The need to identify biomarkers to predict immunotherapy response for rare cancers has been long overdue. We aimed to study this in our paper, ‘Radiomics analysis for predicting pembrolizumab response in patients with advanced rare cancers’. In this response to the Letter to the Editor by Cunha et al, we explain and discuss the reasons behind choosing LASSO (Least Absolute Shrinkage and Selection Operator) and XGBoost (eXtreme Gradient Boosting) with LOOCV (Leave-One-Out Cross-Validation) as the feature selection and classifier method, respectively for our radiomics models. Also, we highlight what care was taken to avoid any overfitting on the models. Further, we checked for the multicollinearity of the features. Additionally, we performed 10-fold cross-validation instead of LOOCV to see the predictive performance of our radiomics models.
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We appreciate the authors’ interest and commentary to highlight this important paper regarding the ability of radiomics to predict immunotherapy response in advanced cancer. As we know, there are multiple proven methods used in machine learning for radiomics analysis. Various feature selection methods and prediction models can be employed and yield sound data analysis and precise, accurate, and robust results. In our study, we have developed a pipeline for bioinformatic analysis that has been validated both preclinically and clinically for the processing of radiomics data1 derived from both MRI and CT imaging.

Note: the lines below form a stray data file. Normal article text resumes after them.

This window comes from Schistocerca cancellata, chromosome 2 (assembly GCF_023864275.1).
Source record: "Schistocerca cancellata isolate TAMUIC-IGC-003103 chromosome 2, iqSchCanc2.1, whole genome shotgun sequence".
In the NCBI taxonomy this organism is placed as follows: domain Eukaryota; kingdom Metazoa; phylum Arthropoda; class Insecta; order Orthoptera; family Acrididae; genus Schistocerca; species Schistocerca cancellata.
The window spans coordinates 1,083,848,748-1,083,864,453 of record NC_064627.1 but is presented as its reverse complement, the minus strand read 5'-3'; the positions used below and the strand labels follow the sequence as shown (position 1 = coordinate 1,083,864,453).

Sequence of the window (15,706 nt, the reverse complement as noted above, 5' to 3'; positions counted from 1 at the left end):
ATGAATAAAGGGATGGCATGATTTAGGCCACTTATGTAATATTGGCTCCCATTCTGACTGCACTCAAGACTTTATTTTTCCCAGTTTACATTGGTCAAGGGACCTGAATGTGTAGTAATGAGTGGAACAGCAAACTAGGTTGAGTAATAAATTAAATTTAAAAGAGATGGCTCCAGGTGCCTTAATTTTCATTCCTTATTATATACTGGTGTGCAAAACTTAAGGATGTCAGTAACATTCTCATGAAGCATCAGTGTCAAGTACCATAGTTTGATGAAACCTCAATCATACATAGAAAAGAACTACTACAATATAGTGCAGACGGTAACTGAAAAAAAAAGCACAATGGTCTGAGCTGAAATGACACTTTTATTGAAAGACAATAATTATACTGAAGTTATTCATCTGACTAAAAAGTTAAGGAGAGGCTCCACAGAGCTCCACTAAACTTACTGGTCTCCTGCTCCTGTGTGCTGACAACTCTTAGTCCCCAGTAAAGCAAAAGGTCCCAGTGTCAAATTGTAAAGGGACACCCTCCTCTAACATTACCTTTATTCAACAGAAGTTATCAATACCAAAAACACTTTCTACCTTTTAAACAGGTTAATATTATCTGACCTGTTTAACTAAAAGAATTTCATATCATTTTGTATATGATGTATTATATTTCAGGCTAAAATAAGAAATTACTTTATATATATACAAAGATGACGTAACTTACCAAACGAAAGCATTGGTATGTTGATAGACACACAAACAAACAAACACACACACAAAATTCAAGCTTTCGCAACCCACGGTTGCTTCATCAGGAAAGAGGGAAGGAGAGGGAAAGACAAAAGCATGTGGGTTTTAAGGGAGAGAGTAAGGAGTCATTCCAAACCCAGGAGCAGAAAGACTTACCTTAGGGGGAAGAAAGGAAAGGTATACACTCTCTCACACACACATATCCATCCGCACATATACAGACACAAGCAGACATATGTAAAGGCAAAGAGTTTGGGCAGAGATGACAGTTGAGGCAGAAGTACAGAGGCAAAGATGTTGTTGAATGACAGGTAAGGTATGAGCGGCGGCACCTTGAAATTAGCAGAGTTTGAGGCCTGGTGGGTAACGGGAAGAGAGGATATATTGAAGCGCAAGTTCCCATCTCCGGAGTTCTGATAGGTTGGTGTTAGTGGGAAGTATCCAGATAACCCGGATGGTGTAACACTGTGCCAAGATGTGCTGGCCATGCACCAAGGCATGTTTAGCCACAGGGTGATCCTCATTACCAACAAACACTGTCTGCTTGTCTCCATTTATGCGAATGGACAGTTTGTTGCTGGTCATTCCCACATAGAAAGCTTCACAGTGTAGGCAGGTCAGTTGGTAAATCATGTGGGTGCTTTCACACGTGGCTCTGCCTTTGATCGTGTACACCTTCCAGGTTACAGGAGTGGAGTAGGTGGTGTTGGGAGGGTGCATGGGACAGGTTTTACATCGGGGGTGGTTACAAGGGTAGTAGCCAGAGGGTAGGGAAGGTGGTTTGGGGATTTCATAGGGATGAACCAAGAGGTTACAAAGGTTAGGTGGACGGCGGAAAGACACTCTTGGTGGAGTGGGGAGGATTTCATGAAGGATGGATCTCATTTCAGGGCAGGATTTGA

The commenting authors mention, ‘the investigators may adjust the algorithm’s hyperparameters and try again until satisfactory performance is achieved. Since many changes are made to make the model more accurate for the validation data, overfitting may occur.’ While some investigators building tree-based classification algorithms (decision trees, random forests, and eXtreme Gradient Boosting (XGBoost)) use hyperparameter tuning to minimize a certain type of loss function or the classification error rate, we have not. In our case, while building our radiomics models, we have not performed any grid search for tuning of the algorithm’s hyperparameters. XGBoost parameters are divided into general parameters (booster), booster parameters (eta, min_child_weight, max_depth, max_leaf_nodes, gamma, max_delta_step, subsample, etc), and learning task parameters (objective, eval_metric, and seed).2 Keeping in mind the small size of our dataset, we relied on the default values for major parameters from the XGBoost algorithm (booster=gbtree, eta=0.3, max_depth=6, objective = “binary logistic”, and eval_metric=error).